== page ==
Trial Lawyers in Trouble: Litigation Misconduct and Its Ethics Fallout

36 Pages Posted: 1 Mar 2013

See all articles by Lisa A. Dolak

Lisa A. Dolak

Syracuse University - College of Law

Date Written: February 27, 2013


Misconduct in civil litigation is not a new phenomenon. Nor is it confined to particular types of cases. Because of their characteristic intensity, however, intellectual property cases may be more likely to inspire bad behavior than other types of cases. In patent cases, in particular, often much is at stake for both counsel and client. The potential outcomes range from a judgment for the patent owner, potentially including trebled lost profits, a permanently enjoined infringer and even an attorney fees award, to a ruling that the asserted patent is partly or entirely invalid, or even unenforceable, with the patent owner ordered to pay the infringement defendant’s attorney fees. And the complexity and potential intensity only increase when multiple patents and/or multiple accused products are involved. The associated pressures seem, on occasion, to lead litigants and trial lawyers to succumb to the temptation to step outside the bounds of vigorous advocacy.

Where to draw the line can be a challenging question. And the stakes are high. Courts have the power to impose a wide variety of sanctions on parties and their counsel. The lawyers involved risk injury to their reputations and even, potentially, bar discipline. Following an overview of the key sanctions regimes available to the federal courts, this paper draws on some recent IP decisions examining litigation conduct to illustrate the range of conduct with which courts must contend and the application of various sanctions frameworks. It updates and augments a previous draft (Lawyers Acting Badly, or Not? Misconduct in IP Litigation: Recent Examples and the Issues They Raise (June 29, 2010). Available at SSRN:, including by incorporating a discussion of the relationship between litigation misconduct and state and U.S. Patent and Trademark Office (“USPTO”) ethics rules, and the potential ethics fallout from litigation conduct that crosses the line.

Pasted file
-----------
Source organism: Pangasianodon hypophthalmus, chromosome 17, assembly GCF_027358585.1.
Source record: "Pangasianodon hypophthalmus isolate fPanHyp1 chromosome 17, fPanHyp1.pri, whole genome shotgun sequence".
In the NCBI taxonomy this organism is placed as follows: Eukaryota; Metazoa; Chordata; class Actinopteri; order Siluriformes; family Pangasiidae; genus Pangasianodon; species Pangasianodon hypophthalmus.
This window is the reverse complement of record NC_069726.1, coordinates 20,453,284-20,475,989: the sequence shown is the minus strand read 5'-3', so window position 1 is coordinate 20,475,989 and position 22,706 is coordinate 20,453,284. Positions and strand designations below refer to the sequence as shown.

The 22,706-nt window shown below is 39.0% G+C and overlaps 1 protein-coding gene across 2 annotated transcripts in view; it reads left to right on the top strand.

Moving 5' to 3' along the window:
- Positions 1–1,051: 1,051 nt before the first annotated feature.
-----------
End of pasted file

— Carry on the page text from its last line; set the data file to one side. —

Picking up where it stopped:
Keywords: patent, intellectual property, sanctions, ethics, litigation misconduct

JEL Classification: K10, K29, K39, K41

Suggested Citation

Dolak, Lisa A., Trial Lawyers in Trouble: Litigation Misconduct and Its Ethics Fallout (February 27, 2013). Available at SSRN: or

Lisa A. Dolak (Contact Author)

Syracuse University - College of Law ( email )

Syracuse, NY 13244-1030
United States

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